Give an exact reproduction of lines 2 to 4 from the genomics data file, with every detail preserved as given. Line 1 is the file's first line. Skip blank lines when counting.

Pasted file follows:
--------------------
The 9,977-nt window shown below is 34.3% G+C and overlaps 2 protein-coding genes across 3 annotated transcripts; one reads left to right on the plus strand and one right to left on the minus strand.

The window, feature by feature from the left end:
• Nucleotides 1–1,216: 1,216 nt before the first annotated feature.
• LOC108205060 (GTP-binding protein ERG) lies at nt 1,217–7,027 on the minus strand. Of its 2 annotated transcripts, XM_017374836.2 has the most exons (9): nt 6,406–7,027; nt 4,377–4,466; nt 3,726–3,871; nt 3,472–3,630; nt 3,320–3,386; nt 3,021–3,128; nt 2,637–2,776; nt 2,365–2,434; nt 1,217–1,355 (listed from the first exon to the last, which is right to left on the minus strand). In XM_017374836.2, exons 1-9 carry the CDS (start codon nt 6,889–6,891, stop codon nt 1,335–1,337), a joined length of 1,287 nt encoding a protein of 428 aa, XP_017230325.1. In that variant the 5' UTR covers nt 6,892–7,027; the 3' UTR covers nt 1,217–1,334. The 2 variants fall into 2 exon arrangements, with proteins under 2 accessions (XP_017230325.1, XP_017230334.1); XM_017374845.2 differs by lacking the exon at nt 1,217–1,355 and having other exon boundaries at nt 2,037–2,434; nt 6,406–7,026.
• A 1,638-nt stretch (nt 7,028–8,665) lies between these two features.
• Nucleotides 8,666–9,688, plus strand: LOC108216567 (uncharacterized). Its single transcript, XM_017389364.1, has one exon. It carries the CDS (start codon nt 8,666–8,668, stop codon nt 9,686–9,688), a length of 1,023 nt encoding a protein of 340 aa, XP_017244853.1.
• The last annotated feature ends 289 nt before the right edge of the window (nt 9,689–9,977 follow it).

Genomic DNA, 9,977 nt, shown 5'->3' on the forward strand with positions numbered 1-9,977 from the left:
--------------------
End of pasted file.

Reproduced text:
The window, feature by feature from the left end:
• Nucleotides 1–1,216: 1,216 nt before the first annotated feature.
• LOC108205060 (GTP-binding protein ERG) lies at nt 1,217–7,027 on the minus strand. Of its 2 annotated transcripts, XM_017374836.2 has the most exons (9): nt 6,406–7,027; nt 4,377–4,466; nt 3,726–3,871; nt 3,472–3,630; nt 3,320–3,386; nt 3,021–3,128; nt 2,637–2,776; nt 2,365–2,434; nt 1,217–1,355 (listed from the first exon to the last, which is right to left on the minus strand). In XM_017374836.2, exons 1-9 carry the CDS (start codon nt 6,889–6,891, stop codon nt 1,335–1,337), a joined length of 1,287 nt encoding a protein of 428 aa, XP_017230325.1. In that variant the 5' UTR covers nt 6,892–7,027; the 3' UTR covers nt 1,217–1,334. The 2 variants fall into 2 exon arrangements, with proteins under 2 accessions (XP_017230325.1, XP_017230334.1); XM_017374845.2 differs by lacking the exon at nt 1,217–1,355 and having other exon boundaries at nt 2,037–2,434; nt 6,406–7,026.